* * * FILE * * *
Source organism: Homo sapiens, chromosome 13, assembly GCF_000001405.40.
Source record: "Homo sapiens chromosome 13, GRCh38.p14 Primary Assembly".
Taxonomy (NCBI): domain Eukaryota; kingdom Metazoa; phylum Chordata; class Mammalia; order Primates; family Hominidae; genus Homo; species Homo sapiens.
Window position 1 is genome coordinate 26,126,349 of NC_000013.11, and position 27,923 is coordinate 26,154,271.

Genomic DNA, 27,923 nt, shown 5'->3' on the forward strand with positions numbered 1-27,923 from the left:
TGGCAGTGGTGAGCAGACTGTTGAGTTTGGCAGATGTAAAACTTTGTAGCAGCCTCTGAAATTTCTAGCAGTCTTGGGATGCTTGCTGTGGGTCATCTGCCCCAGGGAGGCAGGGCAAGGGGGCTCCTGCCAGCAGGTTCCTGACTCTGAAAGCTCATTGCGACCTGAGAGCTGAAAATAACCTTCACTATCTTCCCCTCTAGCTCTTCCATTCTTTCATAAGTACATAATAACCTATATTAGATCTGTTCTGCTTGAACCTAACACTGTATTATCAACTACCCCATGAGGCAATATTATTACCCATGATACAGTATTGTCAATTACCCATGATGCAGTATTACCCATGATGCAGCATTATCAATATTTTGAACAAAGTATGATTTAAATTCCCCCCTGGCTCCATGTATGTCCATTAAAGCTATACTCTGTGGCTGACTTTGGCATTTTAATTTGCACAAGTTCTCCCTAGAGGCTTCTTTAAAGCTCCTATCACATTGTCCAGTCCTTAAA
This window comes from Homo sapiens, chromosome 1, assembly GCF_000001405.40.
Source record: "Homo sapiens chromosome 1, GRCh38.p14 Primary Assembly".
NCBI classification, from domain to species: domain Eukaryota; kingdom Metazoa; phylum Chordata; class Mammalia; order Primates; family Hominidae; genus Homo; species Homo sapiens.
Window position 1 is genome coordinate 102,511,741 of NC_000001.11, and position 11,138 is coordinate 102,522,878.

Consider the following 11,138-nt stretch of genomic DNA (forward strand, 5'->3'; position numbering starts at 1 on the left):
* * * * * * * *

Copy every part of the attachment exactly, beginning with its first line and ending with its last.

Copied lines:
Source organism: Homo sapiens, chromosome 13, assembly GCF_000001405.40.
Source record: "Homo sapiens chromosome 13, GRCh38.p14 Primary Assembly".
Taxonomy (NCBI): domain Eukaryota; kingdom Metazoa; phylum Chordata; class Mammalia; order Primates; family Hominidae; genus Homo; species Homo sapiens.
Window position 1 is genome coordinate 26,126,349 of NC_000013.11, and position 27,923 is coordinate 26,154,271.

Genomic DNA, 27,923 nt, shown 5'->3' on the forward strand with positions numbered 1-27,923 from the left:
TGGCAGTGGTGAGCAGACTGTTGAGTTTGGCAGATGTAAAACTTTGTAGCAGCCTCTGAAATTTCTAGCAGTCTTGGGATGCTTGCTGTGGGTCATCTGCCCCAGGGAGGCAGGGCAAGGGGGCTCCTGCCAGCAGGTTCCTGACTCTGAAAGCTCATTGCGACCTGAGAGCTGAAAATAACCTTCACTATCTTCCCCTCTAGCTCTTCCATTCTTTCATAAGTACATAATAACCTATATTAGATCTGTTCTGCTTGAACCTAACACTGTATTATCAACTACCCCATGAGGCAATATTATTACCCATGATACAGTATTGTCAATTACCCATGATGCAGTATTACCCATGATGCAGCATTATCAATATTTTGAACAAAGTATGATTTAAATTCCCCCCTGGCTCCATGTATGTCCATTAAAGCTATACTCTGTGGCTGACTTTGGCATTTTAATTTGCACAAGTTCTCCCTAGAGGCTTCTTTAAAGCTCCTATCACATTGTCCAGTCCTTAAA
This window comes from Homo sapiens, chromosome 1, assembly GCF_000001405.40.
Source record: "Homo sapiens chromosome 1, GRCh38.p14 Primary Assembly".
NCBI classification, from domain to species: domain Eukaryota; kingdom Metazoa; phylum Chordata; class Mammalia; order Primates; family Hominidae; genus Homo; species Homo sapiens.
Window position 1 is genome coordinate 102,511,741 of NC_000001.11, and position 11,138 is coordinate 102,522,878.

Consider the following 11,138-nt stretch of genomic DNA (forward strand, 5'->3'; position numbering starts at 1 on the left):